McGowan 0.5 16 6 14.39% 15
Carter 0.67 15 3 6.75% 3
Leonard 0 6 1 0.90% 0
Gibbs 0.33 0.67 3 0.30% 16
Norris 0.33 14.67 3 6.60% 0
McCollum 1 8 2 2.40% 0

Once again, McGowan and Carter led the way on the receiving end. After a sluggish start throwing the ball, this group helped put the game away, and the 27 yard touchdown catch that Carter had to get things going in the fourth quarter was one of the plays of the game. Gibbs’s one successful target provided a massive third down conversion, and Kalani Norris looks like he is going to be the third option out wide. Finally, Nate McCollum looked solid as the second slot, picking up successful catches on both of his targets. These are the guys I would expect Sims to target the most going forward.

Offensive Line

It was a tough start, but the line began to put things together and get some push on the UNC front as the game progressed. What was a 60% pressure rate allowed after one quarter came down to 29%, which is only slightly worse than average. The line allowed only 13% of GT’s run plays to be stuffed and created a successful play on the only power run situation that GT faced all night. Once again, the havoc rate allowed was quite low. There’s still plenty of room for growth, but this was the best game of the season for GT’s offensive line, especially considering the talent that UNC has up front. And as we like to be accountable here, we must give credit to the player that we criticized most last week; Ryan Johnson had his best game of the season, and I did not credit him with any FLOPS. Hats off to Hoss for stepping it up Saturday night.

Defensive Disruption

GT vs. UNC Disruption

Player Defending Havoc Plays # of Pressures # of Run Stuffs
Player Defending Havoc Plays # of Pressures # of Run Stuffs
Brooks 1 5 1
J. Thomas 1 0 0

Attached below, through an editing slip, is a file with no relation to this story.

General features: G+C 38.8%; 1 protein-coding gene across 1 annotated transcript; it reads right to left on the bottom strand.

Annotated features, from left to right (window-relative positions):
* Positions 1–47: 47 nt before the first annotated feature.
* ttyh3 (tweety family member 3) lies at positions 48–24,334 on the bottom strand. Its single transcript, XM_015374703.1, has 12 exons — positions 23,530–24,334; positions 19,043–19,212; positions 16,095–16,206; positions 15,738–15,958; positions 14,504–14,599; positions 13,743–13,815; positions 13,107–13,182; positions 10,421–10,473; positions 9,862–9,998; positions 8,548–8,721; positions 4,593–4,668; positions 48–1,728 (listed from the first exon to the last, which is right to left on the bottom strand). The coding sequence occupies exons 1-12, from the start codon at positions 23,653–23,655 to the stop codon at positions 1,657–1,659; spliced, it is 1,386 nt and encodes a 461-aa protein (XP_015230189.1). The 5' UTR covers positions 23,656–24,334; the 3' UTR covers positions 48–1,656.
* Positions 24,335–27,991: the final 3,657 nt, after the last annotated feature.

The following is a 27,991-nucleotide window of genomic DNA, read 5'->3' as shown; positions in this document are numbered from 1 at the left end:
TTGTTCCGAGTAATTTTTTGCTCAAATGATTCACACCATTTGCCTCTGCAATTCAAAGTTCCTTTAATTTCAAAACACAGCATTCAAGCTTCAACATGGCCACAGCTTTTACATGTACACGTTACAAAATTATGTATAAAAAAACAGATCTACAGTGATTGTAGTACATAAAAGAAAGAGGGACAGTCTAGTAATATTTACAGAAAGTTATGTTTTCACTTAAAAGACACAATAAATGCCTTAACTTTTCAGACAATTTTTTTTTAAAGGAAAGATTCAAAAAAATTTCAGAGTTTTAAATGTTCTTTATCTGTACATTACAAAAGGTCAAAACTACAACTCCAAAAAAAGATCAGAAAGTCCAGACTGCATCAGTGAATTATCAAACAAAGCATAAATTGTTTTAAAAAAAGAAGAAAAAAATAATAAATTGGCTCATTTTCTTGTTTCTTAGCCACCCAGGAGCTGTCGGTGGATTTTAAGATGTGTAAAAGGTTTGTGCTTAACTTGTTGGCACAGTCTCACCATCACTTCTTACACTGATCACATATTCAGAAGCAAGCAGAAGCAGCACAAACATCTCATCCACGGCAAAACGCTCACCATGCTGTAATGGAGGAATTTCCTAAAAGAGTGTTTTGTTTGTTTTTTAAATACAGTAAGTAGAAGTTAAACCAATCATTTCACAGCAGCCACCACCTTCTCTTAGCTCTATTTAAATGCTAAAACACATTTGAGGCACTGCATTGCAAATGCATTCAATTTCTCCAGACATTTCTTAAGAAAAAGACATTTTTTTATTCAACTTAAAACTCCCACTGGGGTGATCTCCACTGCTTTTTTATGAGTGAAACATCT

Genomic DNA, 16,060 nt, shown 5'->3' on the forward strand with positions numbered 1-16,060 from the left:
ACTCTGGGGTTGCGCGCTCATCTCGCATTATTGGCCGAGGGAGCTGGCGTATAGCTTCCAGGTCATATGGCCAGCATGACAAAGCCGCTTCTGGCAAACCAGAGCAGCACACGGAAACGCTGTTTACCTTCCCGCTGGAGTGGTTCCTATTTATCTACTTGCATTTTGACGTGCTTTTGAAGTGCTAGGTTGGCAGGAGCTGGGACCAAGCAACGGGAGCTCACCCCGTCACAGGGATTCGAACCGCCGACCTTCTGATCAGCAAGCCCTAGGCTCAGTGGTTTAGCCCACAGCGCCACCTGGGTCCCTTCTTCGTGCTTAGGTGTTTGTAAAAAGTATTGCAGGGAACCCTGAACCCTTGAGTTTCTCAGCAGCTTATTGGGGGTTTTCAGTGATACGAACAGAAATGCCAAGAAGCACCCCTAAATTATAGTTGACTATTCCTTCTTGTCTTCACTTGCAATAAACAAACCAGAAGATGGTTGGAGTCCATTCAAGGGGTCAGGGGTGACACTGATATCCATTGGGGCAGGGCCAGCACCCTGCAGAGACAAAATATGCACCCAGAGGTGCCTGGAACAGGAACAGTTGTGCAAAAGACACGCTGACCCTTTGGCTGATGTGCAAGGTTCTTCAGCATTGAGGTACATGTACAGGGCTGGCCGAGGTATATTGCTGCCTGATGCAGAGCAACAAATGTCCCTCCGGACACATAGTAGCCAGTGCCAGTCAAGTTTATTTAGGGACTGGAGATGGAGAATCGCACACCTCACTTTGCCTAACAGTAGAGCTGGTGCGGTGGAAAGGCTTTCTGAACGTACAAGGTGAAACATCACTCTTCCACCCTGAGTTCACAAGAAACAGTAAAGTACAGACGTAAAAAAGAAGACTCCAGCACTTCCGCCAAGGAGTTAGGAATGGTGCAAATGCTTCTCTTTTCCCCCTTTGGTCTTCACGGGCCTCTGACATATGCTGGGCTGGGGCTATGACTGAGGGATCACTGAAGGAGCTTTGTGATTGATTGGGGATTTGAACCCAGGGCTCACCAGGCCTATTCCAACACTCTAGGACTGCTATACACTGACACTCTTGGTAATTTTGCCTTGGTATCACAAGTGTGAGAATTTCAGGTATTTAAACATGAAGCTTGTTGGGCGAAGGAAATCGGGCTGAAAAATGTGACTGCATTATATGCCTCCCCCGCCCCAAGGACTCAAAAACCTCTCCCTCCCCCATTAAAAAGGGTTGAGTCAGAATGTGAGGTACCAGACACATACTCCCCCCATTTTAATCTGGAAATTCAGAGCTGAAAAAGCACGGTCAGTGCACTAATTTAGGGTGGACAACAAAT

Jackson 2 1 2
Oliver 1 0 1
Eley 1 0 1
Ivey 1 1 0
C. Thomas 4 3 0
J. Robinson 1 0 1
Kennard 2 2 0
Domineck 2 3 0
Griffin 1 2 0

I would venture to say that GT hadn’t created this level of disruption against a good opponent since Jon Tenuta was walking the Flats. 8 sacks - the most since 2007. 13 tackles for loss - the most since 2008. A 37% pressure rate - the second highest since I’ve been charting GT games. The 3-3-5 look that Coach Thacker rolled out last week and then largely leaned on this week has been tremendous. GT has sometimes dropped 8 to maximize its coverage of deep zones but also brought creative pressures with 4 or 5 guys that have confused both DJU and Sam Howell.

Let’s single out some guys for attention here. Charlie Thomas created 4 havoc plays and 3 pressures, and he sits today as the number 1 linebacker in the country, according to our friends at PFF. He’s so good that they let you see his grade even without a subscription!

The defensive end trio of Domineck, Ivey, and Kennard combined for 6 pressures and 5 havoc plays. Inside, Djimon Brooks and JaQuon Griffin were both outstanding. I credited Brooks with 5 pressures, 1 havoc play, and 1 run stuff; Griffen added a havoc play and 2 pressures of his own. Finally, Quez Jackson has been night and day different the past two weeks. He put up another 2 run stuffs, 2 havoc plays, and 1 pressure on Saturday night; the Jackson-Thomas pairing outside has been lethal. This front seven has played beyond any expectations I had coming into the season.